Generally, once a divorce has been ordered by a court, and a child lives with only one parent, then the parent with whom the child does not live has to pay child support. This is true, even if the parent that receives the child support payments has an income of their own. However, all states, including Florida, have guidelines by which courts can decide to raise or lower child support payments based on the income of the parents and other factors.
The child support guidelines formula attempts to put the child in the financial position he or she was in before the divorce. The guidelines, though, are just that – guidelines. A court may diverge from the guidelines if it demonstrates special circumstances for doing so. For these reasons, it is imperative to have a competent family law attorney to handle your divorce.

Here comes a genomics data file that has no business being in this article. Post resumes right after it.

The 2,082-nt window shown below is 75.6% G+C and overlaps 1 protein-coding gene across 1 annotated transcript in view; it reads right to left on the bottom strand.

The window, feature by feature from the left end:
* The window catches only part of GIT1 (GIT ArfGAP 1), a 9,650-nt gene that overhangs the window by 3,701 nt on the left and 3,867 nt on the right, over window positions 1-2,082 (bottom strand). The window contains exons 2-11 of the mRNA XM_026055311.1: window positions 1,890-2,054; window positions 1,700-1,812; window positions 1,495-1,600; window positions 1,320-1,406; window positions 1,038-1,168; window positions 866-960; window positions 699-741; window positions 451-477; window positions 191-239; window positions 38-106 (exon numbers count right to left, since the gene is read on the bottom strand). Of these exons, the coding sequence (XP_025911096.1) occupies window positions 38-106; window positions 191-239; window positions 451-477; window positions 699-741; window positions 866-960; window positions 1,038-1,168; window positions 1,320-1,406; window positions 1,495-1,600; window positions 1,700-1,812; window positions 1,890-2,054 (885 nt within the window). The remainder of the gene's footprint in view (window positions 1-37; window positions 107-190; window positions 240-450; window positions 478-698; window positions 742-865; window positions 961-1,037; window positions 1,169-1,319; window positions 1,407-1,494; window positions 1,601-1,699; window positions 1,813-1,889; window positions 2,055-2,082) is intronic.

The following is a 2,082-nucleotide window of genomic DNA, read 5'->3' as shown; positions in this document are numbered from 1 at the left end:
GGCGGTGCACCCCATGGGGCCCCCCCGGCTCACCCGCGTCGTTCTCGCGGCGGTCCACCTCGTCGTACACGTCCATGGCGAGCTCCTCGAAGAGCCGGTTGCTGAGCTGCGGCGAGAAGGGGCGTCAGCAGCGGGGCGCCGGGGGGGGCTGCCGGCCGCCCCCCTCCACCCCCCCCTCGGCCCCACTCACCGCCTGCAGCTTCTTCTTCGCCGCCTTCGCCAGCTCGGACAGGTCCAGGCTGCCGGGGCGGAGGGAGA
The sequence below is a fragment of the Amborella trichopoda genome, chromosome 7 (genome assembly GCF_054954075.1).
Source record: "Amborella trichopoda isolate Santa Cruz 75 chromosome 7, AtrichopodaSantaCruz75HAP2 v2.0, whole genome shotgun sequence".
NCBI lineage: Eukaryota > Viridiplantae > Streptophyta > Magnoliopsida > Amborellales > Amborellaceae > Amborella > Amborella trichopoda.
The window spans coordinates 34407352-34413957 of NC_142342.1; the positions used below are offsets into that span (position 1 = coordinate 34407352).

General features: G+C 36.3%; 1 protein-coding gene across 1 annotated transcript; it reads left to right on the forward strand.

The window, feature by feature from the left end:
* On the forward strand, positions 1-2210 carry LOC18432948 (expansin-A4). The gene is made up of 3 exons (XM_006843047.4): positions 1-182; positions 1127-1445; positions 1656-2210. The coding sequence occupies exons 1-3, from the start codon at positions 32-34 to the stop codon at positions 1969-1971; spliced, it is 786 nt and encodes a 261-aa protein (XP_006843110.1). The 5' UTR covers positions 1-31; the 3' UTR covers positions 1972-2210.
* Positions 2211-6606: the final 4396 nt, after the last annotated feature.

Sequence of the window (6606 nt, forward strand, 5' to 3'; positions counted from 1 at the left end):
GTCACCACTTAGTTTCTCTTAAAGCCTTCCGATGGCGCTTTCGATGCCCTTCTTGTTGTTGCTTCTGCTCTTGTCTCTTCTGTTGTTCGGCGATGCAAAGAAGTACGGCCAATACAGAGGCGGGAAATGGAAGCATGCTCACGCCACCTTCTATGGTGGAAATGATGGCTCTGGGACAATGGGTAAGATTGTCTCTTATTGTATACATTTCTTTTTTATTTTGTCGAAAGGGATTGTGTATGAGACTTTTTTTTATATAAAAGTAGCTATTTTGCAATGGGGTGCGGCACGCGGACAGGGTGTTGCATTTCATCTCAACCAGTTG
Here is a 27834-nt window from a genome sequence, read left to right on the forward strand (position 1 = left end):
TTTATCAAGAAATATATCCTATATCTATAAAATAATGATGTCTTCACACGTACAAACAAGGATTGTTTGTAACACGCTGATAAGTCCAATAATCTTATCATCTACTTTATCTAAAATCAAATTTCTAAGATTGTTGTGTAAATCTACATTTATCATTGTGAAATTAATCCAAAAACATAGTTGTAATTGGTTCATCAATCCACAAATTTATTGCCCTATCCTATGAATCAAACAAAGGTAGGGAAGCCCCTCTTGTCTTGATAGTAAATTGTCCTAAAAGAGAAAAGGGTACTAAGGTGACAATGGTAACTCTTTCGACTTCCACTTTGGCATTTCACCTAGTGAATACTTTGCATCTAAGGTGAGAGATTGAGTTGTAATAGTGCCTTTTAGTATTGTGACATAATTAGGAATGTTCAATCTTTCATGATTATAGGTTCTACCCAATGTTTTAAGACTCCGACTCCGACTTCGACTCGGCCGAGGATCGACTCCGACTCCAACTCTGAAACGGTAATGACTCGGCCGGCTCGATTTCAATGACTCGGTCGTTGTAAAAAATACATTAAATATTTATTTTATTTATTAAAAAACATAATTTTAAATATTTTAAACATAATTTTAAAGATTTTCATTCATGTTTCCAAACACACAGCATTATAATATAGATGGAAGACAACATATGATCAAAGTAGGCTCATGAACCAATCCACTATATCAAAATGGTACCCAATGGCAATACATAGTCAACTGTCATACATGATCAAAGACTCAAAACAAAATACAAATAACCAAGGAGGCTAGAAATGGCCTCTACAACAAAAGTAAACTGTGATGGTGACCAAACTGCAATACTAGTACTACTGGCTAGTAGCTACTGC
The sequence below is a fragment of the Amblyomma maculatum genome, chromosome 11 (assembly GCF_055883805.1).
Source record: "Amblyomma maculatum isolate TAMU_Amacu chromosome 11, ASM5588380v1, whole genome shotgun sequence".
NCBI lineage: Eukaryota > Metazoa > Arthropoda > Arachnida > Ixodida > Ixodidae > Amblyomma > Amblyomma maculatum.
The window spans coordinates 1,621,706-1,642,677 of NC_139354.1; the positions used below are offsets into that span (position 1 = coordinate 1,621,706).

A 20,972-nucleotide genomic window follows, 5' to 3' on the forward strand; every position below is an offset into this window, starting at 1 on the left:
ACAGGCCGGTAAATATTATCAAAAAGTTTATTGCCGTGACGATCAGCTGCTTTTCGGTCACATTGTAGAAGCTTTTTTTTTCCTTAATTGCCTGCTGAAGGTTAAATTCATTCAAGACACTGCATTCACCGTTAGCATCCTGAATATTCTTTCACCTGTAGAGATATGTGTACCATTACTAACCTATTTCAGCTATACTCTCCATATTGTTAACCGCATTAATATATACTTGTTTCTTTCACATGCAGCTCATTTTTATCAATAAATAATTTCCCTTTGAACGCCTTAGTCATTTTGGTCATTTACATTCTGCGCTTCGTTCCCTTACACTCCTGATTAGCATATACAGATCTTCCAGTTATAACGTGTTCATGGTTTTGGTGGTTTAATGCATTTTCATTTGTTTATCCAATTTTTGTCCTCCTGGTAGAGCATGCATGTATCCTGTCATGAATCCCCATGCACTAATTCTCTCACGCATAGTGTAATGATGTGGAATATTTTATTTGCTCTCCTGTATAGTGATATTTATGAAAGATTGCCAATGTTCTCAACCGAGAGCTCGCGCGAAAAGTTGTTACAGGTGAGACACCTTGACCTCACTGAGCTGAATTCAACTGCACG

At times, the income, assets, or education potential of a spouse can be misinterpreted by a lazy attorney or a busy judge. This may lead to an inequitable determination of mandated child support payments. Once the court orders support payments, it is very expensive and time consuming to appeal. Once a mistake is made, it is very difficult to make a modification. Do not let this happen to you. I will make a point of taking the necessary time to properly investigate your situation to ensure that the judge gets the information he or she needs in order to make a fair decision regarding child support payments. It is crucial you have a conscientious attorney when it comes to evaluating child support payment issues.